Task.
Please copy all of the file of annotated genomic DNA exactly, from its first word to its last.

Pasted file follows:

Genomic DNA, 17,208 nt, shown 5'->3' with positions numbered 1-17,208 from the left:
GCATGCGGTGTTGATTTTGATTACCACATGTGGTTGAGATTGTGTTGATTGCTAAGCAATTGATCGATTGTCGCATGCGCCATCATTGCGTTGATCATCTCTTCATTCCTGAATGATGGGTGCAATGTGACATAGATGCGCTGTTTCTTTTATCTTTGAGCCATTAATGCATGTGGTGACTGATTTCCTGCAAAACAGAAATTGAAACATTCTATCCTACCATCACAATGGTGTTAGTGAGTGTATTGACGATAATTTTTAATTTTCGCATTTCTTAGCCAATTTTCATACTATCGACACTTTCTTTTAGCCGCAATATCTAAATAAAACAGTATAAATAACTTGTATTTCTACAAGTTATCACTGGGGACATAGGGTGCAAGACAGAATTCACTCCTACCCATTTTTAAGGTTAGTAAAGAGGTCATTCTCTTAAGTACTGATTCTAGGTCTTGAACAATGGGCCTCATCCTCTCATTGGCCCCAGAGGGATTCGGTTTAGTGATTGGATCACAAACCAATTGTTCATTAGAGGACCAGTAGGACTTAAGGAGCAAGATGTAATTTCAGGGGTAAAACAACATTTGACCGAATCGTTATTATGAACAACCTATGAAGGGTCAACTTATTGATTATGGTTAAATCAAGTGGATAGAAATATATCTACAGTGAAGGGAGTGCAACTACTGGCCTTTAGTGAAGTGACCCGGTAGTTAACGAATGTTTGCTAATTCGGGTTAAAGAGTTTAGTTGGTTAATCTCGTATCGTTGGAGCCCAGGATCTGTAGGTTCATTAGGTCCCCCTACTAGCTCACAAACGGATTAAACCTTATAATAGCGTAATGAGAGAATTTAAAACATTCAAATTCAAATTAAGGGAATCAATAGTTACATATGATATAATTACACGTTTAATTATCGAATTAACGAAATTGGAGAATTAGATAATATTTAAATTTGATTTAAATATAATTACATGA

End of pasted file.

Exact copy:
Genomic DNA, 17,208 nt, shown 5'->3' with positions numbered 1-17,208 from the left:
GCATGCGGTGTTGATTTTGATTACCACATGTGGTTGAGATTGTGTTGATTGCTAAGCAATTGATCGATTGTCGCATGCGCCATCATTGCGTTGATCATCTCTTCATTCCTGAATGATGGGTGCAATGTGACATAGATGCGCTGTTTCTTTTATCTTTGAGCCATTAATGCATGTGGTGACTGATTTCCTGCAAAACAGAAATTGAAACATTCTATCCTACCATCACAATGGTGTTAGTGAGTGTATTGACGATAATTTTTAATTTTCGCATTTCTTAGCCAATTTTCATACTATCGACACTTTCTTTTAGCCGCAATATCTAAATAAAACAGTATAAATAACTTGTATTTCTACAAGTTATCACTGGGGACATAGGGTGCAAGACAGAATTCACTCCTACCCATTTTTAAGGTTAGTAAAGAGGTCATTCTCTTAAGTACTGATTCTAGGTCTTGAACAATGGGCCTCATCCTCTCATTGGCCCCAGAGGGATTCGGTTTAGTGATTGGATCACAAACCAATTGTTCATTAGAGGACCAGTAGGACTTAAGGAGCAAGATGTAATTTCAGGGGTAAAACAACATTTGACCGAATCGTTATTATGAACAACCTATGAAGGGTCAACTTATTGATTATGGTTAAATCAAGTGGATAGAAATATATCTACAGTGAAGGGAGTGCAACTACTGGCCTTTAGTGAAGTGACCCGGTAGTTAACGAATGTTTGCTAATTCGGGTTAAAGAGTTTAGTTGGTTAATCTCGTATCGTTGGAGCCCAGGATCTGTAGGTTCATTAGGTCCCCCTACTAGCTCACAAACGGATTAAACCTTATAATAGCGTAATGAGAGAATTTAAAACATTCAAATTCAAATTAAGGGAATCAATAGTTACATATGATATAATTACACGTTTAATTATCGAATTAACGAAATTGGAGAATTAGATAATATTTAAATTTGATTTAAATATAATTACATGA